Dog flu CIV

Can Your Pet Get the Flu? What You Need to Know About CIV

The recent outbreak of canine influenza virus (CIV) in the Midwestern region of the United States has affected more than 1,000 dogs. Should you be worried?

As with all infectious and parasitic disease trends, our doctors have been closely following this issue and its possible indications for our clients and patients.

Currently, the outbreak has only affected the Chicago area and other parts of the Midwest, such as Indiana, Wisconsin and Ohio. We are not recommending the CIV vaccine for our patients at this time; however, this recommendation may change as the status of the illness develops and additional research is performed.

What is canine influenza virus (CIV)?

Canine influenza virus, also known as CIV or dog flu, is a highly contagious respiratory disease. The current outbreak is believed to be caused by the Influenza A H3N2 virus, a strain never before seen in the U.S.

While its symptoms are similar to those of a human flu virus, this disease cannot be transmitted to humans. It can potentially cause infection and respiratory illness in cats, though no feline cases have been reported.

What are the signs of CIV?

The symptoms of CIV are similar to those of the flu in humans. They include:

  • Coughing

  • Sneezing

  • Nasal discharge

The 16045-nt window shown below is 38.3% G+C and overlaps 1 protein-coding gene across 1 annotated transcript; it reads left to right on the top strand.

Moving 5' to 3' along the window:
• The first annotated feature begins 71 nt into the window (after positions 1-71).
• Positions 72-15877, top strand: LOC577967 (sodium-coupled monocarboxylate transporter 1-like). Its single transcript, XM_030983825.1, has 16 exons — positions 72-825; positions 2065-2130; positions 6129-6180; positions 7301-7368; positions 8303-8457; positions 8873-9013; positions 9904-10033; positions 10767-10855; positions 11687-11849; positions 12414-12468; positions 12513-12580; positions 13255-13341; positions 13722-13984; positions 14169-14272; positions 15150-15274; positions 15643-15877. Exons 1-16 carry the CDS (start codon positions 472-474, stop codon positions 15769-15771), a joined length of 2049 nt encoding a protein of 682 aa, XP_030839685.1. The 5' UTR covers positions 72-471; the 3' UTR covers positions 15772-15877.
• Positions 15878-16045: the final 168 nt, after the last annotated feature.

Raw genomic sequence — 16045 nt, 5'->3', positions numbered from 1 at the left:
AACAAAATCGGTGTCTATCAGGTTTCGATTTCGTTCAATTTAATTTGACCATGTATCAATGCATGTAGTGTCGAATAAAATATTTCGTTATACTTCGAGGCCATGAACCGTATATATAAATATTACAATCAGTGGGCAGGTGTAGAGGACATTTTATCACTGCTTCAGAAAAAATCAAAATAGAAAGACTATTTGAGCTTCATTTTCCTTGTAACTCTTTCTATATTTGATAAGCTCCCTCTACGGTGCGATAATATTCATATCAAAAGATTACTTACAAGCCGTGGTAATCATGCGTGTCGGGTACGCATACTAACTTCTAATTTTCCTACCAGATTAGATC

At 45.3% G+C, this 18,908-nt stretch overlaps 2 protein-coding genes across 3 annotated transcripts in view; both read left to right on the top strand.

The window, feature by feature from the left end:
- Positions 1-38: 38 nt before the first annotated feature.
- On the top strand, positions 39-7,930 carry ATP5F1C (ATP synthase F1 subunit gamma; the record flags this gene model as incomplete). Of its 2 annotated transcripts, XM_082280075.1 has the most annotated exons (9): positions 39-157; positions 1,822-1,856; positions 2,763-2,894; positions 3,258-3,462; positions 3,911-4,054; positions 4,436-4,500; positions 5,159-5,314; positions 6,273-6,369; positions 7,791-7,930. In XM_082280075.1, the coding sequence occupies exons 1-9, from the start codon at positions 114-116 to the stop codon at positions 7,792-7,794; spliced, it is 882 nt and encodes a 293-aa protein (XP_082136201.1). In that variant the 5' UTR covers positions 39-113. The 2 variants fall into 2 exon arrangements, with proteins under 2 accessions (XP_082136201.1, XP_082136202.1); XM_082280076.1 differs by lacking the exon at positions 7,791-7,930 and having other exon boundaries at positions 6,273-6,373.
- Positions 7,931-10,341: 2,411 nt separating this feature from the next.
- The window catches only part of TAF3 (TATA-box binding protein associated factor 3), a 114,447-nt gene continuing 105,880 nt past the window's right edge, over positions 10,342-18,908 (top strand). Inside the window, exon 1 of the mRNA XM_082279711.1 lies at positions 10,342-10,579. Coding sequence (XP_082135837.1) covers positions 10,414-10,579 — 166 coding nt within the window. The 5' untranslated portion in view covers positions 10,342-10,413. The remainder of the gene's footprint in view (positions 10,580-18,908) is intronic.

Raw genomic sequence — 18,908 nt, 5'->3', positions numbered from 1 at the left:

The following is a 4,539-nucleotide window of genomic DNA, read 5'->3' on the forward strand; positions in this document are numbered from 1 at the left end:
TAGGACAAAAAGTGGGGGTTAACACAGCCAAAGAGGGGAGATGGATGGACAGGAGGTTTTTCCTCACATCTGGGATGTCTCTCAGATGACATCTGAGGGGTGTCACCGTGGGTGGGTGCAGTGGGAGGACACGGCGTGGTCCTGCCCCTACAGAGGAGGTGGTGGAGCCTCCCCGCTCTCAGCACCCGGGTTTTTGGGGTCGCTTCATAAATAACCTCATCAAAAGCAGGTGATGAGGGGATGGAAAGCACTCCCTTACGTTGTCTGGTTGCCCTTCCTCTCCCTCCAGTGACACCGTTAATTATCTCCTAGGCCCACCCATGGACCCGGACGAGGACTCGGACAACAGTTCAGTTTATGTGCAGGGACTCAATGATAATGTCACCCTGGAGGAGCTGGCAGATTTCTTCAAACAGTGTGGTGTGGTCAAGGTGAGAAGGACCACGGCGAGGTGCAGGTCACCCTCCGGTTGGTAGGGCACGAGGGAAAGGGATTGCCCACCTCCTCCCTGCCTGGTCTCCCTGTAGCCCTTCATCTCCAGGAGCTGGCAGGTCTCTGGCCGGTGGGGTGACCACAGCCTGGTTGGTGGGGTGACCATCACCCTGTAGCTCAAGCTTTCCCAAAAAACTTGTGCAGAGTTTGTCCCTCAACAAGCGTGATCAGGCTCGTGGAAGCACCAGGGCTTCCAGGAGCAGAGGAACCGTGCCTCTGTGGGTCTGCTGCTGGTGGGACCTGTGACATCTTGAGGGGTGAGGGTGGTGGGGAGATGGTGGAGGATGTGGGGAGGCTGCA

• Fever

  • Lethargy

  • Lack of appetite

How is CIV spread?

Like viral infections in humans, this illness is highly contagious and can spread easily.

CIV is most commonly spread via direct nose-to-nose contact with infected dogs or contaminated objects. Keep in mind that not all contaminated objects are inanimate — while humans cannot contract the virus, they can certainly help spread it!

How is CIV treated?

Like the human flu, treatment consists mostly of supportive care, such as medication or IV fluids, while the virus runs its course. For severe infections, hospitalization may be needed.

Can CIV be prevented?

Because this particular strain of CIV is caused by a virus that is new to the canine population, dogs lack preexisting immunity to the illness. At this time, it is also unknown whether the current CIV vaccine, developed to protect against a different strain of the virus (Influenza A H3N8), will be effective in preventing Influenza A H3N2.

However, there are some things you can do to help prevent the spread of disease.

  • Surfaces and items such as food and water bowls, bedding and toys should be cleaned or disinfected after any exposure to dogs showing signs of respiratory illness. This can also help prevent the spread of other contagious diseases, such as kennel cough.

  • Limit direct contact with other dogs, especially those showing signs of respiratory illness.

  • If you plan to travel with your dog — particularly to any areas affected by the outbreak — steer clear of dog parks, grooming salons and boarding facilities and discuss vaccination with your veterinarian.

  • Always wash your hands before and after touching other animals.

What should I do if my dog is showing symptoms of CIV?

If your dog is displaying any of the signs listed above, please schedule an exam with your veterinarian. He/she can properly evaluate your pet, select an appropriate treatment plan and determine whether further diagnostic testing is needed.

For more information about CIV, please visit:


  • Dog Illness & Disease
  • Dog Emergency Care